Pros
1.) The classes billed as “advanced” or “L2” are actually advanced (at least Emi Tull’s class is)
2.) The teacher (Emi Tull) offers many hands on adjustments to help you into or out of poses that you can’t practice by yourself
3.) Studio practice space is conveniently located near food, Lululemon, shopping, and a train station; it is clean and has showers but you must rent towels

Cons
1.) Emi’s class is packed so you must sign up online and you are side-by-side next to your fellow yogis (the studio space itself is not that big so there were about 26 students in the class and the teacher still has time to help everyone out)
2.) The practice is a bit fast so unless you are extremely advanced, there may not be enough time to get into poses or gracefully transition (I fell once when transitioning from wheel back to downward dog)
3.) There is a lot of chanting (this class was 2 hours long and about 25 minutes of it is singing and chanting) so if you aren’t into singing songs in a different language than your native tongue, it can be a surprise

Fierce Grace
200 Regent’s Park Rd, London NW1 8BE
Primrose Hill / Chalk Farm

[2017 Review]

Fierce Grace is a hot yoga studio chain in London. I visited Emma Croft’s class at the Chalk Farm location on a Saturday, since she was listed as a senior teacher and I had high hopes of what I could learn. Fierce Grace is not for the lighthearted yogi–it’s heated to 38 degrees Celsius / 100 degrees Fahrenheit in the room and you will sweat just sitting there, motionless. This type of hot yoga is not for me (especially because I went during a week when it was 85+ degrees every day in London) but also because I find it difficult to work on the physical aspects of your practice when the room temperature is higher than 85 degrees–you are far too sweaty and slippery to do anything other than sun salutations. To add salt to the wound, I was next to a gal who reeked when she sweat and that was quite unpleasant. A quick heads up for Americans: You will get very sweaty and want to shower immediately after. There are 4 showers in the ladies locker room but the caveat is that you must not be shy; the showers don’t have dividers and it’s just a trough with 4 shower heads so you shower butt naked right next to the other ladies. I have never seen this type of shower set up at an American yoga studio. The studio provides some general purpose body wash but you have to rent towels for about a pound. Note that you may also want to bring a lock since the lockers don’t have locks on them and it’s a bit precarious to bring your cell phone into the 100 degree practice room (I did, but only after turning my phone off since I feared that it would overheat.)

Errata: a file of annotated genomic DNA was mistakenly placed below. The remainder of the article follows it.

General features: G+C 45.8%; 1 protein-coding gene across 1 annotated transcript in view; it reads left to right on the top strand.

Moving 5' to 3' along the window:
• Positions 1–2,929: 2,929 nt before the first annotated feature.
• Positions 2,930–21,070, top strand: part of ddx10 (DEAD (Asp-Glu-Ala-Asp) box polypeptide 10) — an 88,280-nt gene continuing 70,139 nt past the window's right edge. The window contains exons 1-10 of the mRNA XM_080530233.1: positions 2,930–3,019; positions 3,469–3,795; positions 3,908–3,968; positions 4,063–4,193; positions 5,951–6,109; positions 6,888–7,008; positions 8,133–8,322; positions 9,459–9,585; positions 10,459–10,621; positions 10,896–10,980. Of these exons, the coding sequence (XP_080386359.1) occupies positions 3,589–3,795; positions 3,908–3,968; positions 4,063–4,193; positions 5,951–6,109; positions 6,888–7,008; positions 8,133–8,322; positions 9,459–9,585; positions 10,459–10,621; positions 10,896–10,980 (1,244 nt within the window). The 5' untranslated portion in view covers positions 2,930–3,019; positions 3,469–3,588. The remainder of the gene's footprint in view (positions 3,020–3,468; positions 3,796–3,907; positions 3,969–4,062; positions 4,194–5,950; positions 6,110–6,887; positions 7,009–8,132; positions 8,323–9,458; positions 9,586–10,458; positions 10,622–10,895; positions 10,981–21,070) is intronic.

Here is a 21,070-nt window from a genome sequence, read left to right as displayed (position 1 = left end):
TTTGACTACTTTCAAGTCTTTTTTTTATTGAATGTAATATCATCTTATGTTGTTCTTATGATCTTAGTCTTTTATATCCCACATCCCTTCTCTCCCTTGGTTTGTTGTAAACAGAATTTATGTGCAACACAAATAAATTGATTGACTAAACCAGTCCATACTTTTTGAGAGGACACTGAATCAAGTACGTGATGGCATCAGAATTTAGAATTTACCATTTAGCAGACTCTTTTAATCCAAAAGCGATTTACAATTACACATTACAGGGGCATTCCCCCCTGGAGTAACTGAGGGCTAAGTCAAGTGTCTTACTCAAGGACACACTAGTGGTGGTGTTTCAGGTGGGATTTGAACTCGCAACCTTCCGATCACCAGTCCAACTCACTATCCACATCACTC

Pros
1.) Convenient locations with many classes available each day
2.) The heating mechanisms in the yoga rooms are quite nice (there are no exposed metal grates that turn red, as I have seen at some other hot yoga studios)

Cons
1.) The practice isn’t advanced and contains a basic sequence of poses
2.) The room can feel suffocating or too hot, if you are not used to or do not like hot yoga or it may be a bit smelly
3.) The teacher (Emma) doesn’t offer any hands on adjustments